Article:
Wednesday, August 5, 2009

The definition of Irony

Here's a quote from a story published at on Wednesday:

"The Oregonian announced Wednesday that a long-standing and unusual job-security pledge for full-time employees against layoffs for economic and technological reasons will end in February of next year. Publisher Fred A. Stickel cited the need for flexibility in the future given the difficult economy and declining revenues the newspaper faces."

Not surprisingly, this was posted to at 4:35 pm, just about the time that most of the traffic to the site slows down - all the 8 to 5 people are shutting down for the day, wont' be back to the site until they are at work the next day and by then, the story will be buried.

There are a lot of changes going on at The O these days. Usually, there are many rumors for many weeks before a big announcement is made. This past week, there have been a lot of murmurs going on about an upcoming restructuring of our department. Everyone has their theory - no one really knows and we aren't even sure when we'll be told. So, we've been pretty busy focused on figuring that out.

When we got to work Wed morning and saw an email that said we had a meeting at 9:30 for the entire company, we didn't know what to make of it. We were so busy talking about it, we didn't have a chance to get online and do any checking. After the meeting I looked at and saw that posted at 9:10 pst was the announcement that we heard in our 9:30 meeting. The other blogs that I read regarding this stuff were also all abuzz with the same annoucement from other papers. I guess since we are on the west coast, we were the last to get the news.

Either way - it wasn't good. I can't say I was surprised. They made these changes in New Jersey (except for the loyalty pledge) about 6 months ago and we are usually that far behind them. I think the biggest shock with the discontinuation of the employee loyalty pledge.

To people who don't work for Advance, you can't understand this pledge. My family and friends always scoffed at it, but those of us who work there believed in it. It was one of the coolest things about our company - they would take care of us, no matter what. They didn't have to, they chose too - that is why it was cool. When I was hired 10 years ago, I sat through an orientation and the first thing they talked about was this pledge and how important it was. Last year, we got a letter in the mail clarifying the pledge. It is talked about often around the building.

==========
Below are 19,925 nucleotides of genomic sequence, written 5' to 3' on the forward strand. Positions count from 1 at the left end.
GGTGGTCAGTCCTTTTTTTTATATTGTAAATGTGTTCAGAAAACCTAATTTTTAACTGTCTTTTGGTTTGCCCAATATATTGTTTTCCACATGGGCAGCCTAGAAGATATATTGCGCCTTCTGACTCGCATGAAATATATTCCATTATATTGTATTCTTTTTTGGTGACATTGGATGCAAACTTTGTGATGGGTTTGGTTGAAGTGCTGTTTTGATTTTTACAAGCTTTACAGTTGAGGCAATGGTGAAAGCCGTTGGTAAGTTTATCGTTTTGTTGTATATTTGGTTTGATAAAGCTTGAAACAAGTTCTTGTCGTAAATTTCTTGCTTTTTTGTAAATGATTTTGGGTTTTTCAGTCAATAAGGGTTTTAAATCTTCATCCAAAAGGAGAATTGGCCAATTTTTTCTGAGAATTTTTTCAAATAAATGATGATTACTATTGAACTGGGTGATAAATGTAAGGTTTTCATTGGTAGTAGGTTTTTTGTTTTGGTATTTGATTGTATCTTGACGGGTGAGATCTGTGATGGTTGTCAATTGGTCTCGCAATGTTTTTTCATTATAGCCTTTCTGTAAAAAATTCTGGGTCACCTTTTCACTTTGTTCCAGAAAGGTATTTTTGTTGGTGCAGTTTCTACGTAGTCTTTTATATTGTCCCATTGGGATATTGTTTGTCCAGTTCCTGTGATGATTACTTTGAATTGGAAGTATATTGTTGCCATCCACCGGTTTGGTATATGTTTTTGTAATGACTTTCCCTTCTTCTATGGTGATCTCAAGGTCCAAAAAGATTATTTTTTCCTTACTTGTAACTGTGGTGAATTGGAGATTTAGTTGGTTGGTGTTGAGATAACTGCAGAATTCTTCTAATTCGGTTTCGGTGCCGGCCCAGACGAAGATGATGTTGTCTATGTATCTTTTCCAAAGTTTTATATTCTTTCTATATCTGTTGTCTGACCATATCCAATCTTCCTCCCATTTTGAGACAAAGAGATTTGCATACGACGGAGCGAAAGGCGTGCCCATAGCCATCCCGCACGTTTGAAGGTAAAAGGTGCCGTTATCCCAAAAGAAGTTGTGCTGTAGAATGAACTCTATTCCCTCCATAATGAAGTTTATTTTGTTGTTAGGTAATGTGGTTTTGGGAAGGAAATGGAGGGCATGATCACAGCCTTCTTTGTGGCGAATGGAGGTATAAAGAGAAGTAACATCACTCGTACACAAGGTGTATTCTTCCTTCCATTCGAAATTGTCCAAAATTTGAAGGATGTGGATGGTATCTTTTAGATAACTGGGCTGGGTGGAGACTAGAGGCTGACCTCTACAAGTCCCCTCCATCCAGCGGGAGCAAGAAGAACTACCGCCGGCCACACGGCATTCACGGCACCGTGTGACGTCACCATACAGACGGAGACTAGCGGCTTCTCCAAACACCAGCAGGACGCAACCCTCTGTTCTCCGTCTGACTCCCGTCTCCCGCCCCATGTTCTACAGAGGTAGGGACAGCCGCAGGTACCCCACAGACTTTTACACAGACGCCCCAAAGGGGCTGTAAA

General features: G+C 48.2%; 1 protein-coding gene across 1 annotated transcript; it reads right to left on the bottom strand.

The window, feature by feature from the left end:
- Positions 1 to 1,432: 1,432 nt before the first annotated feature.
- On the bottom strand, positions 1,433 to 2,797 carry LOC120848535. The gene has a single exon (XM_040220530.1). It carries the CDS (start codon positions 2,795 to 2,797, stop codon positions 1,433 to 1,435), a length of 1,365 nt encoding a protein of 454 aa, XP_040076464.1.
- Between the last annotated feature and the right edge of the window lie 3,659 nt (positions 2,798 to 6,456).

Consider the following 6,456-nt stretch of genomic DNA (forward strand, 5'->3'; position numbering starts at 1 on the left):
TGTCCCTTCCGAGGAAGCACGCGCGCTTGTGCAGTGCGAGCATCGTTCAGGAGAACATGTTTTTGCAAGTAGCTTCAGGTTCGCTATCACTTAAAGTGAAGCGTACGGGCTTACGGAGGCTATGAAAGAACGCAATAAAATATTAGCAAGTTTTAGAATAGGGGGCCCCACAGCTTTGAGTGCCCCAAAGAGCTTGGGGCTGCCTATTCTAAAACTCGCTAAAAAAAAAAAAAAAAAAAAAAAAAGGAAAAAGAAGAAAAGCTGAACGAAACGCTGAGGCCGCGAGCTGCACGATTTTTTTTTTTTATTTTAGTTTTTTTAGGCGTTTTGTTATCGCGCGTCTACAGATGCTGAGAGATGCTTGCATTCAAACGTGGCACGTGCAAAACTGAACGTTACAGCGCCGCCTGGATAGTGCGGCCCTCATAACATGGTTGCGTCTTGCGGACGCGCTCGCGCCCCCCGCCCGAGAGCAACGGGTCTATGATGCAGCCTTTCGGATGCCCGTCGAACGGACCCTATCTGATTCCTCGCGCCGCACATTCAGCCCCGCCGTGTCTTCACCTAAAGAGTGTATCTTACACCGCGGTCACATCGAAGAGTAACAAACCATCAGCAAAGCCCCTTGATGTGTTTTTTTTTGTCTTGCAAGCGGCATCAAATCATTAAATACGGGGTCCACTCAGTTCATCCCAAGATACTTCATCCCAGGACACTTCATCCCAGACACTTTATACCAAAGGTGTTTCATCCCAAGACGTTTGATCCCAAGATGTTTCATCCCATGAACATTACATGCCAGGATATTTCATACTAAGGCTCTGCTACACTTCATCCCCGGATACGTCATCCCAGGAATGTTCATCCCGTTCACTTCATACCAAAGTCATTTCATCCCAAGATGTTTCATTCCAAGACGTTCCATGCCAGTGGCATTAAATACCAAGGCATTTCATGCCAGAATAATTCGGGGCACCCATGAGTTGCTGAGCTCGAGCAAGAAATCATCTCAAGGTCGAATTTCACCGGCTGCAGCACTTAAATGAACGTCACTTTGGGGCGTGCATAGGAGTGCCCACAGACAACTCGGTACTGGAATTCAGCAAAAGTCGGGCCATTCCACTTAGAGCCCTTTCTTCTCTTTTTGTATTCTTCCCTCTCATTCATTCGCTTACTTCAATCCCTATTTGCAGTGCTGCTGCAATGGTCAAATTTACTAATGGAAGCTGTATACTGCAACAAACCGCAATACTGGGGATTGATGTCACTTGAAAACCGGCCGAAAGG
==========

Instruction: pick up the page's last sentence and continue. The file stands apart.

For a while now, people have been saying they thought it would go away. I kept saying that it wouldn't. Because why have a pledge against layoffs due to economic hardships only to cancel it when the economy gets bad? That is the question I'm asking today. I can't say I am surprised by this announcement, but I am disappointed. For better or worse, until things get worse and then I'm out of here. I'll always love you, unless I change my mind. I'll be there when you need me, unless I have something better to do. There's no way I'd miss it, unless I have a better offer. You get my point.

After that was announced, none of the rest really mattered. Pay 25% of our health care - fine. 6 more days off without pay - whatever. We've had it good for a long time. The benefits allotted me have been beyond anything I would have anyplace else and I have always been thankful.

We're a business. That I understand. I just am confused about how it got to this point. I mean, we've had this loyalty pledge that said as long as you were "unrepresented" (non-union), full-time and did your job satisfactorily, you wouldn't be laid off. If you didn't do your job satisfactorily, you weren't protected. Although it would seem like you were. The culture has been such that people were not fired. I can count on one hand how many people I know who were fired over the last 10 years and I suspect they were all paid handsomely to just go away.

I have always wondered how different things would be if the ones who should have been fired, actually were. My bet is that we'd still have a loyalty pledge.

So what happens now? And really, does anyone care but us?

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